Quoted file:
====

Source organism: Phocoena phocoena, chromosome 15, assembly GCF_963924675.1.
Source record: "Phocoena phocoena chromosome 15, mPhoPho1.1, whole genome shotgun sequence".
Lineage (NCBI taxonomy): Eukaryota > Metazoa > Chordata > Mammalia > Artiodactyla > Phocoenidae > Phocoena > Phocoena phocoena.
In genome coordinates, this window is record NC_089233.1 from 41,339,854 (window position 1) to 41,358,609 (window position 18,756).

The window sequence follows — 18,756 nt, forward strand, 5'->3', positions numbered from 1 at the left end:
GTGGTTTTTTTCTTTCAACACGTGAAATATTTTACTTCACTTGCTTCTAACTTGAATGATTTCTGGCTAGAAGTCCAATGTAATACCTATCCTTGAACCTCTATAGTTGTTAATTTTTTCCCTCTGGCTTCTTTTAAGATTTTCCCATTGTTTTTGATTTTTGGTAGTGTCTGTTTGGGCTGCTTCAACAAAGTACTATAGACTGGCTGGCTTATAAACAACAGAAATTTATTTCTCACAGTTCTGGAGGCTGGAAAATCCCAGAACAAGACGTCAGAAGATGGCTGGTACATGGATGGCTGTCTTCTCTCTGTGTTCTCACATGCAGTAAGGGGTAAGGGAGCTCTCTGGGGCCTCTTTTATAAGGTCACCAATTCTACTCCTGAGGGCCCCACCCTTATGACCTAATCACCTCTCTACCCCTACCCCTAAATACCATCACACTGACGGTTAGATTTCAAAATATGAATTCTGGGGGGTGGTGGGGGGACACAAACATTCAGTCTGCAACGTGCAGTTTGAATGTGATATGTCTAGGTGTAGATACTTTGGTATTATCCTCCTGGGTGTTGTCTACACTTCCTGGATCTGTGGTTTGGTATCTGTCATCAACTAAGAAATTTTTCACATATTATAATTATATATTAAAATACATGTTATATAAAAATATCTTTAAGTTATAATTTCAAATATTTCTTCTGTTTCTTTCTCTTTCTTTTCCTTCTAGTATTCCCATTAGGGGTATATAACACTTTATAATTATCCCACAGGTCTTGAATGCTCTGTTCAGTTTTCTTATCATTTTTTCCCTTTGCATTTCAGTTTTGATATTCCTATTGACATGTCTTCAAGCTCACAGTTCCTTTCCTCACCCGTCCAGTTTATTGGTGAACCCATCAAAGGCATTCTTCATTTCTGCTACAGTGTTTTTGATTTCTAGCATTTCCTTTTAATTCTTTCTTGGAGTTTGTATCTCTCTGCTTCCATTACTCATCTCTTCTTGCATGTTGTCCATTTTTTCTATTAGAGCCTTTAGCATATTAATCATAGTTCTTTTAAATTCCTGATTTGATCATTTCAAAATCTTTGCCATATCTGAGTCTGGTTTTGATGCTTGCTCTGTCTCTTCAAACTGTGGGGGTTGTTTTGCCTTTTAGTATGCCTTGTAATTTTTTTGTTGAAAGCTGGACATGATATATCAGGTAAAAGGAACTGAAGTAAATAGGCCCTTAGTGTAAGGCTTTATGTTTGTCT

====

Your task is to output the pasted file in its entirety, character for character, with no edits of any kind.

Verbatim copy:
Source organism: Phocoena phocoena, chromosome 15, assembly GCF_963924675.1.
Source record: "Phocoena phocoena chromosome 15, mPhoPho1.1, whole genome shotgun sequence".
Lineage (NCBI taxonomy): Eukaryota > Metazoa > Chordata > Mammalia > Artiodactyla > Phocoenidae > Phocoena > Phocoena phocoena.
In genome coordinates, this window is record NC_089233.1 from 41,339,854 (window position 1) to 41,358,609 (window position 18,756).

The window sequence follows — 18,756 nt, forward strand, 5'->3', positions numbered from 1 at the left end:
GTGGTTTTTTTCTTTCAACACGTGAAATATTTTACTTCACTTGCTTCTAACTTGAATGATTTCTGGCTAGAAGTCCAATGTAATACCTATCCTTGAACCTCTATAGTTGTTAATTTTTTCCCTCTGGCTTCTTTTAAGATTTTCCCATTGTTTTTGATTTTTGGTAGTGTCTGTTTGGGCTGCTTCAACAAAGTACTATAGACTGGCTGGCTTATAAACAACAGAAATTTATTTCTCACAGTTCTGGAGGCTGGAAAATCCCAGAACAAGACGTCAGAAGATGGCTGGTACATGGATGGCTGTCTTCTCTCTGTGTTCTCACATGCAGTAAGGGGTAAGGGAGCTCTCTGGGGCCTCTTTTATAAGGTCACCAATTCTACTCCTGAGGGCCCCACCCTTATGACCTAATCACCTCTCTACCCCTACCCCTAAATACCATCACACTGACGGTTAGATTTCAAAATATGAATTCTGGGGGGTGGTGGGGGGACACAAACATTCAGTCTGCAACGTGCAGTTTGAATGTGATATGTCTAGGTGTAGATACTTTGGTATTATCCTCCTGGGTGTTGTCTACACTTCCTGGATCTGTGGTTTGGTATCTGTCATCAACTAAGAAATTTTTCACATATTATAATTATATATTAAAATACATGTTATATAAAAATATCTTTAAGTTATAATTTCAAATATTTCTTCTGTTTCTTTCTCTTTCTTTTCCTTCTAGTATTCCCATTAGGGGTATATAACACTTTATAATTATCCCACAGGTCTTGAATGCTCTGTTCAGTTTTCTTATCATTTTTTCCCTTTGCATTTCAGTTTTGATATTCCTATTGACATGTCTTCAAGCTCACAGTTCCTTTCCTCACCCGTCCAGTTTATTGGTGAACCCATCAAAGGCATTCTTCATTTCTGCTACAGTGTTTTTGATTTCTAGCATTTCCTTTTAATTCTTTCTTGGAGTTTGTATCTCTCTGCTTCCATTACTCATCTCTTCTTGCATGTTGTCCATTTTTTCTATTAGAGCCTTTAGCATATTAATCATAGTTCTTTTAAATTCCTGATTTGATCATTTCAAAATCTTTGCCATATCTGAGTCTGGTTTTGATGCTTGCTCTGTCTCTTCAAACTGTGGGGGTTGTTTTGCCTTTTAGTATGCCTTGTAATTTTTTTGTTGAAAGCTGGACATGATATATCAGGTAAAAGGAACTGAAGTAAATAGGCCCTTAGTGTAAGGCTTTATGTTTGTCT